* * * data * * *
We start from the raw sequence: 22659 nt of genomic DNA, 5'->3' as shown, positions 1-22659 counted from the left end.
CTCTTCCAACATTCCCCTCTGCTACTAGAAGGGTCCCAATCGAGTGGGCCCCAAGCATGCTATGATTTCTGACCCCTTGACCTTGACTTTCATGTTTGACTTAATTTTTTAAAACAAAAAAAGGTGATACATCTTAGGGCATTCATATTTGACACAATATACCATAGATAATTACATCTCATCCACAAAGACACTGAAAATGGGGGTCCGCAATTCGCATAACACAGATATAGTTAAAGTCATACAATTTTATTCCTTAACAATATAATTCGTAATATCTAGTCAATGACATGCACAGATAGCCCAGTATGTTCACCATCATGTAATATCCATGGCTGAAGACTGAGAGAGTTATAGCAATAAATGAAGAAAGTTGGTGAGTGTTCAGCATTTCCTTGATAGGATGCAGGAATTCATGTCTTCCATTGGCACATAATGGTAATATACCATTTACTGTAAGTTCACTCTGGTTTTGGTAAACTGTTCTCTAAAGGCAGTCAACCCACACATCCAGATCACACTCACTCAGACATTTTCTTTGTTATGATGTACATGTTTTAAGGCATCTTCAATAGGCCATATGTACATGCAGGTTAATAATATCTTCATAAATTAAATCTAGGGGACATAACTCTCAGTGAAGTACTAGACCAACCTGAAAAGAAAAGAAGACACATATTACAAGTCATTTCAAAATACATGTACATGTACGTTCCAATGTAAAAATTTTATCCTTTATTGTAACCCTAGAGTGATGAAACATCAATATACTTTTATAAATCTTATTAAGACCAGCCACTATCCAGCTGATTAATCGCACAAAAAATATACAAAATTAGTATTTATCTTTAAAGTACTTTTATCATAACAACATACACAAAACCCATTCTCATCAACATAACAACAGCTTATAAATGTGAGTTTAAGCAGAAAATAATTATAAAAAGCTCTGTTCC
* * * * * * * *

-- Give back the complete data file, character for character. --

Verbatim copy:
We start from the raw sequence: 22659 nt of genomic DNA, 5'->3' as shown, positions 1-22659 counted from the left end.
CTCTTCCAACATTCCCCTCTGCTACTAGAAGGGTCCCAATCGAGTGGGCCCCAAGCATGCTATGATTTCTGACCCCTTGACCTTGACTTTCATGTTTGACTTAATTTTTTAAAACAAAAAAAGGTGATACATCTTAGGGCATTCATATTTGACACAATATACCATAGATAATTACATCTCATCCACAAAGACACTGAAAATGGGGGTCCGCAATTCGCATAACACAGATATAGTTAAAGTCATACAATTTTATTCCTTAACAATATAATTCGTAATATCTAGTCAATGACATGCACAGATAGCCCAGTATGTTCACCATCATGTAATATCCATGGCTGAAGACTGAGAGAGTTATAGCAATAAATGAAGAAAGTTGGTGAGTGTTCAGCATTTCCTTGATAGGATGCAGGAATTCATGTCTTCCATTGGCACATAATGGTAATATACCATTTACTGTAAGTTCACTCTGGTTTTGGTAAACTGTTCTCTAAAGGCAGTCAACCCACACATCCAGATCACACTCACTCAGACATTTTCTTTGTTATGATGTACATGTTTTAAGGCATCTTCAATAGGCCATATGTACATGCAGGTTAATAATATCTTCATAAATTAAATCTAGGGGACATAACTCTCAGTGAAGTACTAGACCAACCTGAAAAGAAAAGAAGACACATATTACAAGTCATTTCAAAATACATGTACATGTACGTTCCAATGTAAAAATTTTATCCTTTATTGTAACCCTAGAGTGATGAAACATCAATATACTTTTATAAATCTTATTAAGACCAGCCACTATCCAGCTGATTAATCGCACAAAAAATATACAAAATTAGTATTTATCTTTAAAGTACTTTTATCATAACAACATACACAAAACCCATTCTCATCAACATAACAACAGCTTATAAATGTGAGTTTAAGCAGAAAATAATTATAAAAAGCTCTGTTCC